I want before closing to mention briefly two related topics: energy efficiency and the green economy. First, I need to stress that underpinning our ability to deliver on our ambitious strategies for renewable energy in a cost effective way is our continued need to deliver on energy demand reduction. Our National Energy Efficiency Action Plan sets out our ambitions to deliver further energy savings over the period to 2020. We are committed to achieving, by that year, a 20% reduction in energy demand across the whole of the economy through energy efficiency measures. And, recognising that Government must lead by example, we are committed to achieving a 33% reduction in public sector energy use.
These energy efficiency measures will directly assist and complement the continued development of renewable energy. The reality is that, if we fall short on energy efficiency, we will have a legal obligation to do more to achieve our renewables targets.
In relation to the green economy, you will know that, earlier this year, the Government published the ‘Action Plan for Jobs’ strategy which includes an outline of the employment growth potential in the renewable energy sector. The report acknowledges that renewable energy, smart grid development and energy efficiency products and services are key sub-sectors of the green economy. It identifies that the global market has been estimated at €3.5 trillion, with the potential to grow by more than 4% per annum to 2015.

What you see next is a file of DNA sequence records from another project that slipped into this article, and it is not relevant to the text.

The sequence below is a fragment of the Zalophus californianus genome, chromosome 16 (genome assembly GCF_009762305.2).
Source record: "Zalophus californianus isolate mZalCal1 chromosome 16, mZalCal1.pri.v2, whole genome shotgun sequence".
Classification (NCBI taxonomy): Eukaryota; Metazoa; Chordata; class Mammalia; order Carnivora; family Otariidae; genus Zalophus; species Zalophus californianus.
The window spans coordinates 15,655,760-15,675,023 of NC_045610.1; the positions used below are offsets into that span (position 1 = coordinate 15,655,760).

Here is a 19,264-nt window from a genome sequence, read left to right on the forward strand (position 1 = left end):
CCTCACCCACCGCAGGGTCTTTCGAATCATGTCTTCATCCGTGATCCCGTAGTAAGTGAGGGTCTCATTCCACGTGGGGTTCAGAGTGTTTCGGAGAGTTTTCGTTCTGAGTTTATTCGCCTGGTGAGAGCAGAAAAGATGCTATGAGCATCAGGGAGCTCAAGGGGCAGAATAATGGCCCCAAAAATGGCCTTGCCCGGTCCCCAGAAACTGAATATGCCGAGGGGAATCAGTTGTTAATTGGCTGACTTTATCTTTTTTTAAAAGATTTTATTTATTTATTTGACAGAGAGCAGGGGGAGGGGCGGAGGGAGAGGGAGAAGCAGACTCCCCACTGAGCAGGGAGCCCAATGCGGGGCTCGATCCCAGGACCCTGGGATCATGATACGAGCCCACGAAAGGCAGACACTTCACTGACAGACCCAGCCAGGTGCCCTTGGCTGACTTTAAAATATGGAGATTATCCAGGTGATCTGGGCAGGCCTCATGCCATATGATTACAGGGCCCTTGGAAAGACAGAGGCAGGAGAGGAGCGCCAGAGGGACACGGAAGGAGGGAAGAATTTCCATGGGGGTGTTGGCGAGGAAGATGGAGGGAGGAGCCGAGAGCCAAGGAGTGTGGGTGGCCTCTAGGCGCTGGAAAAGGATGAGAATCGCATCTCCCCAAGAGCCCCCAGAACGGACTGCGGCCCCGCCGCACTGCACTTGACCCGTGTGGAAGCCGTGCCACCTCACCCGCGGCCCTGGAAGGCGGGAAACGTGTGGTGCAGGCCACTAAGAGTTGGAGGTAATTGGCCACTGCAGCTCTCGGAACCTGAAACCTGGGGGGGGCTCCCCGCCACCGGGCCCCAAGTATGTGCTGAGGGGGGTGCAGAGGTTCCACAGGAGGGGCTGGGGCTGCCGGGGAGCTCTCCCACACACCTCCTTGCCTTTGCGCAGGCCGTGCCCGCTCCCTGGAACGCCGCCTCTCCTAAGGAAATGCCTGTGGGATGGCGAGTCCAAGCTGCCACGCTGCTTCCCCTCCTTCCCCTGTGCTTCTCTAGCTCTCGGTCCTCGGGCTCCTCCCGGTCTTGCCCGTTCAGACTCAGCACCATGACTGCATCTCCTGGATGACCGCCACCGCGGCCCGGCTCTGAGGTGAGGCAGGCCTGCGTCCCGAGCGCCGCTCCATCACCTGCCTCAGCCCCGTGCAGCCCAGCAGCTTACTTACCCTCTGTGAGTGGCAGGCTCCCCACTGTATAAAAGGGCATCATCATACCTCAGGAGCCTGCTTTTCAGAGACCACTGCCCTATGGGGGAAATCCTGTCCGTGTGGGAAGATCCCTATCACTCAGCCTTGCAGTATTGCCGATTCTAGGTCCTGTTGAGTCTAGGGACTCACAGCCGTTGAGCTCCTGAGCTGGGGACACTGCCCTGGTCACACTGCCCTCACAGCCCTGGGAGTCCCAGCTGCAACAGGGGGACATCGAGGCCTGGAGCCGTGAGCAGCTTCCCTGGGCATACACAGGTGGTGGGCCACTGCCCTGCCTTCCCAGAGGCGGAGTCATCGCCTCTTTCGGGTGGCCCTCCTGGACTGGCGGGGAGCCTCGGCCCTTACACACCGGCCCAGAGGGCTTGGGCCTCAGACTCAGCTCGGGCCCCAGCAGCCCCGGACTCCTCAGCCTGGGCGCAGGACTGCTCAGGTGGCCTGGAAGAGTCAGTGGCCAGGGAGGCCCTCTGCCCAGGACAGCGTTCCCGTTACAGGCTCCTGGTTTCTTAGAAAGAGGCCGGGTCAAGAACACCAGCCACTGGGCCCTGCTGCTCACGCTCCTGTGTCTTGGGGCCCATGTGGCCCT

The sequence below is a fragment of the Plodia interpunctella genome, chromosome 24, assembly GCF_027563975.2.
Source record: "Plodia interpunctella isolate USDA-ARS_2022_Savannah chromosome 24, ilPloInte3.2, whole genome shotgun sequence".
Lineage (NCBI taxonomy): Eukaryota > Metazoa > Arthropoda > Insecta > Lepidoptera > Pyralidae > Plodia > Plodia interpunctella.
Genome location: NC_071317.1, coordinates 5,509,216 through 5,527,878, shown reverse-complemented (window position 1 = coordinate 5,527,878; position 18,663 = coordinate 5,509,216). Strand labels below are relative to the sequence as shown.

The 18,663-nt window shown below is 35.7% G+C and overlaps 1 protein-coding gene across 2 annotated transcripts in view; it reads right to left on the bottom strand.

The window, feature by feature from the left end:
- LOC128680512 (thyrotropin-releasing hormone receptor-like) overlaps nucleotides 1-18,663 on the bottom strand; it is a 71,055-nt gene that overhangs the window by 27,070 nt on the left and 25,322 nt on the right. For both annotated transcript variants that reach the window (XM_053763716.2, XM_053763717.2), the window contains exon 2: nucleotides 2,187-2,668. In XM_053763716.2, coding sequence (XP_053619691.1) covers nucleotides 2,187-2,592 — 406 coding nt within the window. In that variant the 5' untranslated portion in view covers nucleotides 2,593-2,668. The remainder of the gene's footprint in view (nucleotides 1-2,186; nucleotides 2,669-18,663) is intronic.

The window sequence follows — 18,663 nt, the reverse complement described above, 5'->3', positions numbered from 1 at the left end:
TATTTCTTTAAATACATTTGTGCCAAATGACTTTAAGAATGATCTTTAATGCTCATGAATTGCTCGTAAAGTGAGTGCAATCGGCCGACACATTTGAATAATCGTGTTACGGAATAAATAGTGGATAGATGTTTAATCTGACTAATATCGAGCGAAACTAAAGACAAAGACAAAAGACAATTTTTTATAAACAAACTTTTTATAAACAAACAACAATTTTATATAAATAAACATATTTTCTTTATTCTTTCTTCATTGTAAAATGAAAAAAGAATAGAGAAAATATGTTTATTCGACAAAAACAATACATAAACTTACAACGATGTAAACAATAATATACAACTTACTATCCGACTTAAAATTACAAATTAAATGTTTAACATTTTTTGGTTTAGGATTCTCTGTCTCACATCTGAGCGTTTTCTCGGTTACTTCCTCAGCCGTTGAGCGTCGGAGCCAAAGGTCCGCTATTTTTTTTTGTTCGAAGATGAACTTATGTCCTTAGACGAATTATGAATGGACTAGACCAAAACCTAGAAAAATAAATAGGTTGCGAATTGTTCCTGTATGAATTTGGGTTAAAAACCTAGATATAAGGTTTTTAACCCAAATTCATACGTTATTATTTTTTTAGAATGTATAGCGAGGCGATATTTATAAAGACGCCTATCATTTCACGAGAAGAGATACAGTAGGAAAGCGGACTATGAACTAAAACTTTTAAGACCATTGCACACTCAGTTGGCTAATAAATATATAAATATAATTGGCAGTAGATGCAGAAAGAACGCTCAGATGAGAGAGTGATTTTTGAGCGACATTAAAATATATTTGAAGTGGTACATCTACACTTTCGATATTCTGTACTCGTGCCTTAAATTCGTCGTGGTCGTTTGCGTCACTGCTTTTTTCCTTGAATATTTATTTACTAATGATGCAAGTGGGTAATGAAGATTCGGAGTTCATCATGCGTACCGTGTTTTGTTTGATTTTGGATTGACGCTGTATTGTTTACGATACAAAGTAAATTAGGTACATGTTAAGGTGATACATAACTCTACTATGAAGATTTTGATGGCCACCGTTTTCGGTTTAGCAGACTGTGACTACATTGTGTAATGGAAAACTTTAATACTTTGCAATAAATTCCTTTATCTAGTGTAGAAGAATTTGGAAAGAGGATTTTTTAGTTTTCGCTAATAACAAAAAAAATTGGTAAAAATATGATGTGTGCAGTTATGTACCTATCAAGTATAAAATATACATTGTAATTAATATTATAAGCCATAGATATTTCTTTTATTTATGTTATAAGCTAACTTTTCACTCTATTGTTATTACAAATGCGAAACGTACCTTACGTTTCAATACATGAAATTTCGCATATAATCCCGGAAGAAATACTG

The Expert Group on Future Skills Needs indicated that there were 19,000 people employed directly in Ireland in 2010 in key sub-sectors of the green economy, excluding agri-food production. It suggested that up to an additional 10,000 jobs could be created across the variety of sub-sectors by 2015 through the adoption of appropriate policies. The longer term job creation potential is even more significant, particularly in the area of renewable energy.